Defamation Case: BBC defeats defamation claim brought by iman accused of espousing extremism
What issues did this case raise?
In the case of Begg v British Broadcasting Corporation  EWHC 2688 (QB), the claimant, the Chief Imam at Lewisham Islamic Centre, sued the BBC for libel following a broadcast of Sunday Politics on 3 November 2013 during which Andrew Neil, the host of the show, said the following words during an interview with a studio guest:
‘The East London Mosque, which you personally and the MCB closely associated with, it’s also the venue for a number of extremist speakers and speakers who espouse extremist positions. This year Shakeel Begg, he spoke there and hailed jihad as “the greatest of deeds”. In 2009 the mosque hosted a video presentation by somebody described by US security as an Al-Quaeda supporter. You had another speaker there who in the past had described Christians and Jews as “filth”. You’ve had a jihadist supporter of the Taliban there. Why do you do nothing to stop extremism, extremists like that, at this mosque with which you’re associated with.’
The questions for the court were:
- What do the words complained of mean?
- Are they substantially true in those meanings?
- If not, what remedies ought to be granted?
What was the court’s decision on meaning?
Having considered the two meanings put forward by the respective parties, the court held that the meaning of the words complained of in this case were that:
- the claimant is an extremist Islamic speaker who espouses extremist Islamic positions, and
- the claimant had recently promoted and encouraged religious violence by telling Muslims that violence in support of Islam would constitute a man’s greatest deed
The BBC accepted that the words complained of were broadcast and admitted that they were defamatory. However, they attempted to rely on the defence of justification, ie truth (the words were broadcast before the Defamation Act 2013 took effect and therefore the defence put forward was the ‘old’ defence of justification). Even though the burden of proof was on the defendant to prove justification, the claimant put forward a substantial amount of evidence showing his positive work in the local community.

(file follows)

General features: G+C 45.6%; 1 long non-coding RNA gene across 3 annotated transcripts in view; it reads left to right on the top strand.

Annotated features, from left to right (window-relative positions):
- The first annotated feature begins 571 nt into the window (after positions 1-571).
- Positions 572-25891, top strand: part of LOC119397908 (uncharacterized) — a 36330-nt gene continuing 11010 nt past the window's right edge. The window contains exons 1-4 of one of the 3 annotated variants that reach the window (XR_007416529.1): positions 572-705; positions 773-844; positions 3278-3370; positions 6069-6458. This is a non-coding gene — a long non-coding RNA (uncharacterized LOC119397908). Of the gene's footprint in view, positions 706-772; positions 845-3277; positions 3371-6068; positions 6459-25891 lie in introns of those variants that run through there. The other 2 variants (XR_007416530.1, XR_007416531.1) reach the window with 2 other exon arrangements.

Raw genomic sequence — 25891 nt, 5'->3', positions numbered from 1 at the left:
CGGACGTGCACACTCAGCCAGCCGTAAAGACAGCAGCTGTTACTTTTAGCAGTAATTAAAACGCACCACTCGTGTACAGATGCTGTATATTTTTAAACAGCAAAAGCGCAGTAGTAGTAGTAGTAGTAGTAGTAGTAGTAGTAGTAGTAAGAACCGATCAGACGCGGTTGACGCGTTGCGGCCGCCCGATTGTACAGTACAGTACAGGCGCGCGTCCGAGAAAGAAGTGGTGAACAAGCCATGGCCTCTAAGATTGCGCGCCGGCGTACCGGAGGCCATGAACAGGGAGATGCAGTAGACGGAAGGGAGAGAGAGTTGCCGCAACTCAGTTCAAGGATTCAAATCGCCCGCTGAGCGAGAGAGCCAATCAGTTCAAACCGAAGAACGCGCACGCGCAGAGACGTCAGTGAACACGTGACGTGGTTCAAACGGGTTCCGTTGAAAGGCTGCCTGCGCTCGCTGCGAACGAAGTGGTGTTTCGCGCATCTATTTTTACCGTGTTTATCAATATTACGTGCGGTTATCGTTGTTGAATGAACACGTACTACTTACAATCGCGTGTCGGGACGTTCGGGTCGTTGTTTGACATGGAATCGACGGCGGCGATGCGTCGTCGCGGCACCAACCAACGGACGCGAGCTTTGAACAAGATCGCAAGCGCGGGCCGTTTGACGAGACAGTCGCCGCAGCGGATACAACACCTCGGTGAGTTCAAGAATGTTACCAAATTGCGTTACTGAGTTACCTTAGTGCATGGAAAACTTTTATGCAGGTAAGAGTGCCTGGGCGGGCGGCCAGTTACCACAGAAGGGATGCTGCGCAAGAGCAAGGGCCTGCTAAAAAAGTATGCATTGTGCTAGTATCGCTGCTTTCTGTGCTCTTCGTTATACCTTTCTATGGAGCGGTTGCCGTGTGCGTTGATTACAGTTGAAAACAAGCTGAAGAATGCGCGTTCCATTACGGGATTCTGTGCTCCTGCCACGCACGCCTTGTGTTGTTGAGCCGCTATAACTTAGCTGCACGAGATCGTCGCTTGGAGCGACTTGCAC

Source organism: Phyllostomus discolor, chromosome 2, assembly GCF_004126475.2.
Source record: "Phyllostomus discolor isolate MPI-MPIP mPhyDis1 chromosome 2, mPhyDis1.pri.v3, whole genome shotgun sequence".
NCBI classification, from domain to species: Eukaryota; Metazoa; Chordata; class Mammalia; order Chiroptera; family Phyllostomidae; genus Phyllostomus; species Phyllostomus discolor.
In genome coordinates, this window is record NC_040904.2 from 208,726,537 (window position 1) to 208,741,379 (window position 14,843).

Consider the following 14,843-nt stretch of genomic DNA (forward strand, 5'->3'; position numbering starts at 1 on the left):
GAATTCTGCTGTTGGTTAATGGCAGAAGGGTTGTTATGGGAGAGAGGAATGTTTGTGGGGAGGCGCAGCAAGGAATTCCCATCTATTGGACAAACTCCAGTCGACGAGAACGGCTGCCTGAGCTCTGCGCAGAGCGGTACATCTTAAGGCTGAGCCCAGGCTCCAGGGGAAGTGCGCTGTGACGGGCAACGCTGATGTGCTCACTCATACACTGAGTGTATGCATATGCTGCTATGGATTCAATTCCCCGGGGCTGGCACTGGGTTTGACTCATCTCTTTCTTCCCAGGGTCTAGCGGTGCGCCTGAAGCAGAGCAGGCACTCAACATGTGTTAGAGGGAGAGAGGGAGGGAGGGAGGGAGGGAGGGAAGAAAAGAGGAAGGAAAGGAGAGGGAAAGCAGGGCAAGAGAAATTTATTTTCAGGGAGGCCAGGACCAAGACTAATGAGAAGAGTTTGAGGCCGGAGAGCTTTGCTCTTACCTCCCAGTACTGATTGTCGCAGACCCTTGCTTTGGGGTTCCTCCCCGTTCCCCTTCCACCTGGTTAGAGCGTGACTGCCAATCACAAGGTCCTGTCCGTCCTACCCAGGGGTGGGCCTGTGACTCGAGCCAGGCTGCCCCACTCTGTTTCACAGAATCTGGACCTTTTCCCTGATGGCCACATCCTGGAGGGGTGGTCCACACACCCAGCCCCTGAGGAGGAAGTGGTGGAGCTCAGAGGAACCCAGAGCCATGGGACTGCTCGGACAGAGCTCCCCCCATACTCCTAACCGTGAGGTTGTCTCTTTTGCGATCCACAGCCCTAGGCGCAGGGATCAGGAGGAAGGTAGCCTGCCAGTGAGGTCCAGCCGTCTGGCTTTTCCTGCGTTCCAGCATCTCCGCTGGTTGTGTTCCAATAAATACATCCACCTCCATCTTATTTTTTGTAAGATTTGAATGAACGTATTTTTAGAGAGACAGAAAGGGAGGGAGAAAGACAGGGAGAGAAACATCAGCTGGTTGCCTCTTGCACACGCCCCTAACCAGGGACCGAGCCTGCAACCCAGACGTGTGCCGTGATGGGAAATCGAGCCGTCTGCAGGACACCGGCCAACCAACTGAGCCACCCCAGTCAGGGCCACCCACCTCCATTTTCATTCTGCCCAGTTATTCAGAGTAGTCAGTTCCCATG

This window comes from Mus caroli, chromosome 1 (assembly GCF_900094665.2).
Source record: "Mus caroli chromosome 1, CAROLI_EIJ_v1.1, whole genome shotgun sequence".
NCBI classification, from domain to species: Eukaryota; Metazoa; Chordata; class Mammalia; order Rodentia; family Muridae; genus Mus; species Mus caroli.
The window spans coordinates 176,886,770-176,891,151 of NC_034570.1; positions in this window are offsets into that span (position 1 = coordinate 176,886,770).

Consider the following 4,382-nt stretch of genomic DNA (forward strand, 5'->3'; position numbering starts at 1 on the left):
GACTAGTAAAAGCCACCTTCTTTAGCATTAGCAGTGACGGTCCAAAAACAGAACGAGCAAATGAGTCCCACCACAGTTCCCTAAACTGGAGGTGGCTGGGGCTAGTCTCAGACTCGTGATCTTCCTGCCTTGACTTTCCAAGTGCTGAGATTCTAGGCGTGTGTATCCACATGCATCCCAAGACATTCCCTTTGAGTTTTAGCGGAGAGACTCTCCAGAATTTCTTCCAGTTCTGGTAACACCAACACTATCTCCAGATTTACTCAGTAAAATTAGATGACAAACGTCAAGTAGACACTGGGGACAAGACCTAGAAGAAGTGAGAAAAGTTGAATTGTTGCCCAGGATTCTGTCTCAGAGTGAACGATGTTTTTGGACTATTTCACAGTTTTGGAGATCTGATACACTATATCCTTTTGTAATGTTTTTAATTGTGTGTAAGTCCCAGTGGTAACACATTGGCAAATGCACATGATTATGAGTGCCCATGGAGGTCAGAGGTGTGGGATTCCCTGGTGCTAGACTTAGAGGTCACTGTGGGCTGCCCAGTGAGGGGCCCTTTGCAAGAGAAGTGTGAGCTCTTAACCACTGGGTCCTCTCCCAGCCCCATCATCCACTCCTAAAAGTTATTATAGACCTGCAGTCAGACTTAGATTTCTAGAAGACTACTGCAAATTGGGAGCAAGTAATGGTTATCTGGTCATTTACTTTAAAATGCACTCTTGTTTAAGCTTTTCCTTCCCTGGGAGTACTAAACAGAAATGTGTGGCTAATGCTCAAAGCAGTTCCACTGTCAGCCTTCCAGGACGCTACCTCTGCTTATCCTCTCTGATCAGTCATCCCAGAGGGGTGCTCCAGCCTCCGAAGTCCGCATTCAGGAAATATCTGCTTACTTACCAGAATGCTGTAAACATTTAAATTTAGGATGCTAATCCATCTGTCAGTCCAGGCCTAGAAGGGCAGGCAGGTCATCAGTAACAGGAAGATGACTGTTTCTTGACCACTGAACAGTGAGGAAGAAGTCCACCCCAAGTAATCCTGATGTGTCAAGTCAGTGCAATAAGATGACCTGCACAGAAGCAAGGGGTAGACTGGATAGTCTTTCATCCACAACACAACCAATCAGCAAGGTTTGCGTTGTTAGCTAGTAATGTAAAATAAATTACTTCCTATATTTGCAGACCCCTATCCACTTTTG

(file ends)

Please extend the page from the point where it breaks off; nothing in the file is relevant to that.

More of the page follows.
Was the BBC’s defence of justification successful?
The BBC relied upon nine separate speeches or written publications from the claimant to justify the words complained of. Each party instructed an expert witness and their respective reports included analysis of:
- the various different meanings of the word ‘jihad’ used in different contexts by the claimant
- translations and meanings of the different Arabic phrases used by the claimant
- the roles and significance of various historical figures cited by the claimant in his various speeches
Having considered each of the nine speeches/publications in detail, the court reached some general conclusions:
- the claimant’s various speeches contained a combination of explicit and implicit extremist language
- the claimant used a variety of linguistic tools to enhance the effect of his extremist message to his (often) informed and engaged audience
- the claimant used a variety of historical and metaphorical devices to cloak and embellish his extremist message, and
- the claimant used his position as an Imam to state extremist religious theological positions
The court considered the evidence put forward by the claimant in respect of his strong, positive reputation in the local Lewisham community, and concluded that the claimant was a ‘Jekyll and Hyde’ character who presented a positive, moderate face to the general local and inter-faith community, and another extreme, intolerant face to other receptive audiences.
Given the precise meaning of the words complained of (ie that the claimant is an ‘extremist speaker’ rather than an ‘extremist’), for the BBC’s defence to succeed it was not strictly necessary for the court to find that the claimant personally held extremist Islamic views (merely that he spoke and espoused them), but it did so in any event. The court found there was no evidence that the claimant had moved away from these views since the broadcast and held that his extremist messages would be even more compelling because of his ‘ostensible cloak of respectability’.
The court therefore concluded that the BBC’s defence of justification was successful. Indeed, the court stated that one of the claimant’s speeches relied upon by the BBC, from 2009, would have been sufficient on its own to make the case of justification. Finally, the court also concluded that even if the BBC’s pleas of justification not been fully made out on the evidence (which it had been) then the claimant’s damages would have been nil or nominal because of his, at best, reckless and irresponsible use of language when speaking to predominantly Muslim audiences about the sensitive subject of ‘jihad’.
What are the implications of the judgment?
The case did not create any new legal principles. However, it was a useful illustration of how a libel trial is fought where the only issue is whether the words complained of are substantially true or not. When such a defence is advanced, the burden is always on the defendant to prove the words were substantially true (the ‘presumption of falsity’). Often this might be difficult. However, in this case, despite the claimant’s efforts to advance a ‘positive case’ with his apparently good reputation in the local community, the BBC had little difficulty in adducing evidence of truth.
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Articles are intended as an introduction to the topic and do not constitute legal advice.